The Mills Study began in the late 1950s as a part of the program of research on creativity conducted at the Institute of Personality Assessment and Research (IPAR; now known as the Institute of Personality and Social Research, or IPSR). Questionnaires and inventories were administered to representative samples of the senior classes of 1958 and 1960 at Mills College, a private college for predominantly white, middle-class women in Oakland, California. In addition, a subsample was assessed on-site by the IPAR staff. The study was presented as an investigation of "creativity, leadership, and plans for the future in modern young women." Five years after graduation a follow-up was conducted, with the focus still on creativity (Helson, 1967).

At the heart of the Mills Study is an emphasis on a comprehensive understanding of each person as a whole, in multiple contexts. Reflecting this, a wide range of assessment tools have been used in the study. Measures have captured inner factors of the sort proposed by psychologists such as Erikson, Jung, Loevinger, and Vaillant; as well as demographic data. The measurement process has included inventories, scales, questionnaire ratings, diaries, and open-ended material. Standard inventories and scales that have been used include the CPI-D, ACL, and ERQ.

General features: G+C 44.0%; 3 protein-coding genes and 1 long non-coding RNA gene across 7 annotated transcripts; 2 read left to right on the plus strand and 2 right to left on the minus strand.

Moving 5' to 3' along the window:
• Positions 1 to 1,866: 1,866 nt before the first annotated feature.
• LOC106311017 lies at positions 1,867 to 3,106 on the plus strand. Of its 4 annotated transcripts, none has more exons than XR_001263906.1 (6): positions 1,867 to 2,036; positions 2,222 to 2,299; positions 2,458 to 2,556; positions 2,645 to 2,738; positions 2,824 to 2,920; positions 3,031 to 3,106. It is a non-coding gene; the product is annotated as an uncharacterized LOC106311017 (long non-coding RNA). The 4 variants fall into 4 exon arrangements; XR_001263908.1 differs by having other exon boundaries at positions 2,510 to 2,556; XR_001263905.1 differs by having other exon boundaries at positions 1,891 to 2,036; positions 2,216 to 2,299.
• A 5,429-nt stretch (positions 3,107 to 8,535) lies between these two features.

This depth and range of material created an excellent foundation for a shift into a longitudinal study of adult development, which has continued to this day.

During the women's movement, women's roles changed a great deal. Subsequent follow-ups in 1980-81, 1989-90, and 1997-98 added measures related to social roles, cultural influences like women's movement, and other social contexts. See a brief summary of sociocultural context as it relates to our participants' lives in George, Helson, and John,(2011).

The Mills women are now in their early 70s, and we are currently collecting follow-up information from about 100 of the participants who are still alive. We are gathering data about the main events in the women's lives, narrative accounts of late middle age, measures of their feelings about life in their early 70s, their well-being (overall and in various domains), Adjective Check List data, CPI personality data, and demographic information.

(Parts of this history were adapted from Helson, R. H., & Kwan, V. S. Y. (2000). Personality development in adulthood: The broad picture and processes in one longitudinal sample. In S. E. Hampson (Ed.), Advances in Personality Psychology (Vol. 1, pp. 77-106). East Sussex, England: Psychology Press.)